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Police officer's widow to receive workers comp death benefits

Police officer's widow to receive workers comp death benefits

The widow of a New Mexico police officer who died while saving a child from drowning should receive workers compensation death benefits, the New Mexico Court of Appeals said this month, overturning a decision that said the woman's filing was too late and that her husband's death was not work-related.

Kevin Schultz, an officer for the Pojoaque Tribal Police Department, drowned in August 2002 while saving a 12-year-old boy from drowning in the Rio Grande River. Mr. Schultz was off duty and was chaperoning a church outing for school children at the time of his death, court records show. Wife Cheryl Schultz filed for workers comp death benefits in October 2003, after the one-year statute of limitations had expired for Mr. Schultz's claim, records show.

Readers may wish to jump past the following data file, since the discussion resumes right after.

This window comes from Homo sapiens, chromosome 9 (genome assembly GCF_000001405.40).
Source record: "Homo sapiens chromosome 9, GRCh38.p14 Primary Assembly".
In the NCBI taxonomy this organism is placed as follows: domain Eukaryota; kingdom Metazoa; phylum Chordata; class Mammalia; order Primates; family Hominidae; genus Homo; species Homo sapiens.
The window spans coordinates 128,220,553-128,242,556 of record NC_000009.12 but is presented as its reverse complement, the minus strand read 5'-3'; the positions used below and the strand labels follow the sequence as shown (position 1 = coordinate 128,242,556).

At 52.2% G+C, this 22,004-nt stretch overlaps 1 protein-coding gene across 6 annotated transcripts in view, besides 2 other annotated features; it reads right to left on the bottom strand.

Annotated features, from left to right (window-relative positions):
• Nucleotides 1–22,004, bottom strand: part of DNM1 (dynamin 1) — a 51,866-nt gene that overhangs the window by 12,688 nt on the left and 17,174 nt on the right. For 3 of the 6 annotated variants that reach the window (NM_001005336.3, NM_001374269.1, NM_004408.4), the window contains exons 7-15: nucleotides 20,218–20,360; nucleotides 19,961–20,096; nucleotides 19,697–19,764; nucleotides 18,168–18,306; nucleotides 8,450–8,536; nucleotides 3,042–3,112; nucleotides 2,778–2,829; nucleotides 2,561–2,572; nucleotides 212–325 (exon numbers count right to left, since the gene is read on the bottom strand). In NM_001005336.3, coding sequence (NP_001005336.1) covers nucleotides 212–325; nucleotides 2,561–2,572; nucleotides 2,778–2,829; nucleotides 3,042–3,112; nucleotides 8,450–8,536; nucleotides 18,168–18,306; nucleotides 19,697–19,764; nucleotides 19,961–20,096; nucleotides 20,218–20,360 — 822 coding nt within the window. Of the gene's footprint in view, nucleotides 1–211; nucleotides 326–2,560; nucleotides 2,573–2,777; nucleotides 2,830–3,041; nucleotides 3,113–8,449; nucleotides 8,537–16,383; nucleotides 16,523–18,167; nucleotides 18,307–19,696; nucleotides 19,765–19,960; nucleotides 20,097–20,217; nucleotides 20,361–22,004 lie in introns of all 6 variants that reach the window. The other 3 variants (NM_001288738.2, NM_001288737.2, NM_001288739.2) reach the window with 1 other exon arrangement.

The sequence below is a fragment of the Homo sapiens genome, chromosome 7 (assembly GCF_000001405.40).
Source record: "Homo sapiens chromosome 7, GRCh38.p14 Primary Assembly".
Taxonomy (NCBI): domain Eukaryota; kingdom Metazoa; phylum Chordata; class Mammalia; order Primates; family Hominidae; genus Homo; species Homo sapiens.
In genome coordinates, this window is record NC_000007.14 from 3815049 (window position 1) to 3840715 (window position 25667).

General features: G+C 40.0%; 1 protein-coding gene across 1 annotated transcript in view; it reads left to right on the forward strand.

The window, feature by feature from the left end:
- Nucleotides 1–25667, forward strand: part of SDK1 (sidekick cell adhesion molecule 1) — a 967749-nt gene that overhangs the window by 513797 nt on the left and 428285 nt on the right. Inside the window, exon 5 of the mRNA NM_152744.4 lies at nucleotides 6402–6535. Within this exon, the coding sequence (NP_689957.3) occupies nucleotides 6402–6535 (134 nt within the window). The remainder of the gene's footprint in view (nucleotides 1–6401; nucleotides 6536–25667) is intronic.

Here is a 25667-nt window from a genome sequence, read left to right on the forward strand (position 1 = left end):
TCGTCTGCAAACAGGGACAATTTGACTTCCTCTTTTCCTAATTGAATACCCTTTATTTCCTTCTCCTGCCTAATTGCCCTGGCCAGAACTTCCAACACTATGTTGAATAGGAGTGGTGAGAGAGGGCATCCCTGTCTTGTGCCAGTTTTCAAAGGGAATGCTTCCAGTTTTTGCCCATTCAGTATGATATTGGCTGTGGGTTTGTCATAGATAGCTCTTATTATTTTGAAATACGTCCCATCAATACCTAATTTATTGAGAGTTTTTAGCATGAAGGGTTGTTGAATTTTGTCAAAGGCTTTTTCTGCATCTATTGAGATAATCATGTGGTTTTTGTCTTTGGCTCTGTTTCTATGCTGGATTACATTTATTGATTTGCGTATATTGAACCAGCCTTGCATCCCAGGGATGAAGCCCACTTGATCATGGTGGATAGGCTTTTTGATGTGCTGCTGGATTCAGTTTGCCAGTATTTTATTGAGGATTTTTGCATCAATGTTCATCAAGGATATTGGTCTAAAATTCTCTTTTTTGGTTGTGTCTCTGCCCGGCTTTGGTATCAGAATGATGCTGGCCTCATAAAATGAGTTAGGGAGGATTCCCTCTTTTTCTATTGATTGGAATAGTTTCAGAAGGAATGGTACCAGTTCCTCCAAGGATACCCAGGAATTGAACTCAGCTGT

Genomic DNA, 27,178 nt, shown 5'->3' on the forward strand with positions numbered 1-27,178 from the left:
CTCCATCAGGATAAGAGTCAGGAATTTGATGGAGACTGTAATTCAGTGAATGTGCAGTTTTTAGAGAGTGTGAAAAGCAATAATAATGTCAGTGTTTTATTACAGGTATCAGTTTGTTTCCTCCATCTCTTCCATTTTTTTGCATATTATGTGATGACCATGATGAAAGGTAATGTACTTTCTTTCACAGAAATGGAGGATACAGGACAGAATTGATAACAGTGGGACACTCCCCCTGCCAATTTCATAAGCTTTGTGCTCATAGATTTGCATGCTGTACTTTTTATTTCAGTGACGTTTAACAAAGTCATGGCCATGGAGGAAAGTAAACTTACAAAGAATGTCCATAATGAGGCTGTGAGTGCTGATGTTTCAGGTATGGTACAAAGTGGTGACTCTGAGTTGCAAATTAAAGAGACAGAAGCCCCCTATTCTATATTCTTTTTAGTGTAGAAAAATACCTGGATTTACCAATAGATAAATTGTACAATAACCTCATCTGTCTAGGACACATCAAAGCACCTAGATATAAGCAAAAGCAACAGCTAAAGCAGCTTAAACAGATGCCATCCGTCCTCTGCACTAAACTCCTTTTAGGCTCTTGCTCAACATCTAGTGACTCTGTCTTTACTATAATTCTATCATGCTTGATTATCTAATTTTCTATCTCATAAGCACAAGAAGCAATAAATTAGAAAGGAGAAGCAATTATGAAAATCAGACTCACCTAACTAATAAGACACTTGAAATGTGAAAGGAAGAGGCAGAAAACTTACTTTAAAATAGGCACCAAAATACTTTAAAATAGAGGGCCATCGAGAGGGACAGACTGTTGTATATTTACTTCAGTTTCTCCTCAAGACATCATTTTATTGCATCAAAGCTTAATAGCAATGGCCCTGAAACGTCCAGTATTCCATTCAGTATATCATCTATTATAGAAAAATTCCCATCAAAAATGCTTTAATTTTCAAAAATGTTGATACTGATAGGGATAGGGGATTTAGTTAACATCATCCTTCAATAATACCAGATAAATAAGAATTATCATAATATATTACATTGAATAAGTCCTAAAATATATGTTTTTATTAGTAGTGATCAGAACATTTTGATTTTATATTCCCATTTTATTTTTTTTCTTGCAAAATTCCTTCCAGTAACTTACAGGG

The New Mexico Supreme Court unanimously ruled in April that Ms. Schultz's claim should not be time-barred because her husband's employer had given her a reasonable expectation that it would file for workers comp benefits on her behalf, though it failed to do so. That decision overruled a decision by the appellate court that found Ms. Schultz had filed too late.

The high court remanded the case back to the appeals court to decide whether Mr. Schultz's death arose out of his work.

In a unanimous decision on Aug. 19, a three-judge panel of the appellate court said Ms. Schultz should receive benefits because his death arose out of his work, even if he was off duty. In its option, the court found that “it is the nature of police work to render assistance when and where the need arises.”

“Officer Schultz took action in an emergency to rescue a child in need of immediate assistance and was authorized to do so by employer's policies permitting off-duty and extra-jurisdictional action in 'circumstances so serious that immediate action must be taken,'” the court's ruling said.